Some Intellectual Habits.—I need not refer again to genesis of a habit; but perhaps most of us set ourselves more definitely to form physical and moral than we do to form intellectual habits. I will only mention a few such, which should be matters of
careful training during the period of childhood:—Attention, the power of turning the whole force of the mind upon the subject brought before it: Concentration, which differs from attention in that the mind is actively engaged on some given problem rather than passively receptive: Thoroughness, the habit of dissatisfaction with a slipshod, imperfect grasp of a subject, and of mental uneasiness until a satisfying measure of knowledge is obtained;—this habit is greatly encouraged by a reference to an encyclopedia, to clear up any doubtful point, when it turns up: Intellectual Volition, the power, that is, of making ourselves think of a given subject at a given time;—most of us know how trying our refractory minds are in this matter, but, if the child is accustomed to take pleasure in the effort as effort, the man will find it easy to make himself think of what he will: Accuracy, which is to be taught, not only through arithmetic, but through all the small statements, messages, and affairs of daily life: Reflection, the ruminating power which is so strongly developed in children and is somehow lost with much besides of the precious cargo they bring with them into the world. There is nothing sadder than the way we allow intellectual impressions to pass over the surface of our minds, without any effort to retain or assimilate.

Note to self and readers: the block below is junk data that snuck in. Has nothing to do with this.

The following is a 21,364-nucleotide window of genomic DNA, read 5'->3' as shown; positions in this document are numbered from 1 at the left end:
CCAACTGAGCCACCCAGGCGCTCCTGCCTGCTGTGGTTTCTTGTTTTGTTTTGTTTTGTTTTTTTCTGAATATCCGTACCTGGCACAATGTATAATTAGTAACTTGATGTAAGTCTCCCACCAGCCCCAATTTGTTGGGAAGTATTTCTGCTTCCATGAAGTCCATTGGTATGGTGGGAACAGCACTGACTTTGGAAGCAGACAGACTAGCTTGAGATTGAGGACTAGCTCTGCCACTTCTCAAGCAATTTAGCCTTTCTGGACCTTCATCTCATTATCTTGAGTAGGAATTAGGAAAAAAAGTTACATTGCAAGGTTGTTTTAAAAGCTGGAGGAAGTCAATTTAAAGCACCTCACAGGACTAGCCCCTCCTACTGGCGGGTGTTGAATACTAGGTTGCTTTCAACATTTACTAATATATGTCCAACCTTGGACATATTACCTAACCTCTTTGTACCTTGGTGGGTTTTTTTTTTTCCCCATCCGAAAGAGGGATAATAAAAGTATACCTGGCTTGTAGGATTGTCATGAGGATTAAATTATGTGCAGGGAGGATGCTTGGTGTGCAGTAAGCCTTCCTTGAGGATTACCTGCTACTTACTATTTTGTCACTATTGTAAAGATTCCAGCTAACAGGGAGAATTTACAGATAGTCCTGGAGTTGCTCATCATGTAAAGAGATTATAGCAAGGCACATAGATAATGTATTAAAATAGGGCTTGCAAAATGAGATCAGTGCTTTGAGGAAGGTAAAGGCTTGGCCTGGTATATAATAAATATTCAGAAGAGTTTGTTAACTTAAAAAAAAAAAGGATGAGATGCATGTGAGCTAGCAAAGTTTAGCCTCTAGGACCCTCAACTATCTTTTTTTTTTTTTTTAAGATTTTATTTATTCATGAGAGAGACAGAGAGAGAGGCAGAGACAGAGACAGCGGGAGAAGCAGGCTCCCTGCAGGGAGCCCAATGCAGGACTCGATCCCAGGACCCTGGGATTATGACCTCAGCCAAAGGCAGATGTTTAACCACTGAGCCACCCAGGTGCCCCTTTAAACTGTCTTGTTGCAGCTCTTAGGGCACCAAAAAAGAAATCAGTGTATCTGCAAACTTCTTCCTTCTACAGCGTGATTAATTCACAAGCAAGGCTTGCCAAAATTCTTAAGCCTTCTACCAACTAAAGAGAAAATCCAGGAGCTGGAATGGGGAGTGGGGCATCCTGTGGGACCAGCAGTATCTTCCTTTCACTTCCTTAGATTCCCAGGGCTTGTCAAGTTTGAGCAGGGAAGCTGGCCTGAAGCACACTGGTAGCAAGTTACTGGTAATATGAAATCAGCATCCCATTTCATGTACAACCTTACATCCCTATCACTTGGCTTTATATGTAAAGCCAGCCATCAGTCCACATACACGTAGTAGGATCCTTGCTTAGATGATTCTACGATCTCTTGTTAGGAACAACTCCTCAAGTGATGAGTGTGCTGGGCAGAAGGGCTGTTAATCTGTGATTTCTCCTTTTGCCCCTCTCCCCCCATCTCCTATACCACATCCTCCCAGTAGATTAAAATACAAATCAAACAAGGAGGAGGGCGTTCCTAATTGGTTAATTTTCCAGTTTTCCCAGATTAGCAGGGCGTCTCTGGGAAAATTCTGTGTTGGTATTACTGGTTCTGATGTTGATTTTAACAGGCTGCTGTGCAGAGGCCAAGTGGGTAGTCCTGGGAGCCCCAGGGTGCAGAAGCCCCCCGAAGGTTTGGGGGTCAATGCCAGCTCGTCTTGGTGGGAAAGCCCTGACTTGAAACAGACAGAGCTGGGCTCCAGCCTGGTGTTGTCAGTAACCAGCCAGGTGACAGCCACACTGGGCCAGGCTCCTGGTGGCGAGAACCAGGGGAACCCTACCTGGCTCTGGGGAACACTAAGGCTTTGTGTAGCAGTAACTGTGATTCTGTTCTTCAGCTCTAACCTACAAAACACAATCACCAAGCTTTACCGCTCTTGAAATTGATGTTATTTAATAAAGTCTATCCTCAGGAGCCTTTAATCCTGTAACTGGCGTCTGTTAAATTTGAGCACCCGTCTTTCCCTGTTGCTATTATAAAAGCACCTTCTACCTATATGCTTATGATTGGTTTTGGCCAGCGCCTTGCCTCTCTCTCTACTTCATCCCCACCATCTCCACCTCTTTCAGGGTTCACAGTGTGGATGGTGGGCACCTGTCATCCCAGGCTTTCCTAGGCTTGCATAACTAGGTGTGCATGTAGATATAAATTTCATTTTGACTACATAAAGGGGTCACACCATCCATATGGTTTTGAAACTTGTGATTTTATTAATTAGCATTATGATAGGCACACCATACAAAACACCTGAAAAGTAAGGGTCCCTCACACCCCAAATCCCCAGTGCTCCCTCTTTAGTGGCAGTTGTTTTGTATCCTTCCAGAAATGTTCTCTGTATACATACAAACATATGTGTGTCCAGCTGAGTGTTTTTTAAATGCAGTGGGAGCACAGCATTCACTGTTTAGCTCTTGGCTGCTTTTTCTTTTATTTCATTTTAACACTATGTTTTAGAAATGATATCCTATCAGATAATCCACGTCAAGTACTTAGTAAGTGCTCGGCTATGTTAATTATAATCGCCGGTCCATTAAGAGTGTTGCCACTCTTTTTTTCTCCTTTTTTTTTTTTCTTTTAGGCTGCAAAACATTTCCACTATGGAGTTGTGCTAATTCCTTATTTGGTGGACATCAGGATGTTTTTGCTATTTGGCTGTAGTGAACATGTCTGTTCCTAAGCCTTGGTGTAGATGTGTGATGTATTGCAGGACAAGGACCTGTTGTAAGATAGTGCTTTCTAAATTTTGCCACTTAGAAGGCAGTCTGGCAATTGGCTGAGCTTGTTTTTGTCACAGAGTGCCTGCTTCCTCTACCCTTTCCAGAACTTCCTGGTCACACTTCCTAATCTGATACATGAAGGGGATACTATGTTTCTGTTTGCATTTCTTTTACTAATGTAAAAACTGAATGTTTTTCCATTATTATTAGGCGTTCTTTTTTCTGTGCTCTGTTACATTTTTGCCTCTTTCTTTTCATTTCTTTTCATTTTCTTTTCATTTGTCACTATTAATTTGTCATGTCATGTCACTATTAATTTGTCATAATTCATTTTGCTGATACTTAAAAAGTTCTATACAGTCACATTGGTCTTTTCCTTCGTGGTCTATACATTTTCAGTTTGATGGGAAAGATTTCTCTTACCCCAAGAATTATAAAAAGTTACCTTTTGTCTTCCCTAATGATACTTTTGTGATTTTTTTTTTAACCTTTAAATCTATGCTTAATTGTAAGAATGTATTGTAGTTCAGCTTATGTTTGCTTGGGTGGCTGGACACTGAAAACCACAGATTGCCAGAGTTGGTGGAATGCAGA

Meditation.— I can mention only one more invaluable habit. Mr Romanes consulted Darwin about the conduct of his intellectual life. ‘Meditate,’ was the answer, and we are told that the younger scientist set great store on this advice. Meditation is also a habit to be acquired, or rather preserved, for we believe that children are born to meditate, as they are to reflect; indeed, the two are closely allied. In
reflecting we ruminate on what we have received. In meditating we are not content to go over the past, we allow our minds to follow out our subject to all its issues. It has long been known that progress in the Christian life depends much upon meditation; intellectual progress, too, depends, not on mere reading or the laborous getting up of a subject which we call study, but on that active surrender of all the powers of the mind to the occupation of the subject in hand, which is intended by the word meditation. It would be easy for any of us to suggest to himself a dozen more important intellectual habits, the consideration of which should be profitable and stimulating.
The Sustenance of Living ideas.—The intellectual life, like every manner of spiritual life, has but one food whereby it lives and grows—the sustenance of living ideas. It is not possible to repeat this too often or too emphatically, for perhaps we err more in this respect than any other in bringing up children. We feed them upon the white ashes out of which the last spark of the fire or original thought has long since died. We give them second-rate story books, with stale phrases, stale situations, shreds of other people’s thoughts, stalest of stale sentiments. They complain that they know how the story will end! But that is not all; they know how every dreary page will unwind itself. I saw it stated the other day that children do not care for poetry, that a stirring narrative in verse is much more to their taste. They do like the tale, no doubt, but poetry appeals to them on other grounds, and Shelley’s Skylark will hold a child entranced sooner than any moving anecdote. As for children’s art, we hang the nursery with ‘Christmas Number’ pictures, and their books are illustrated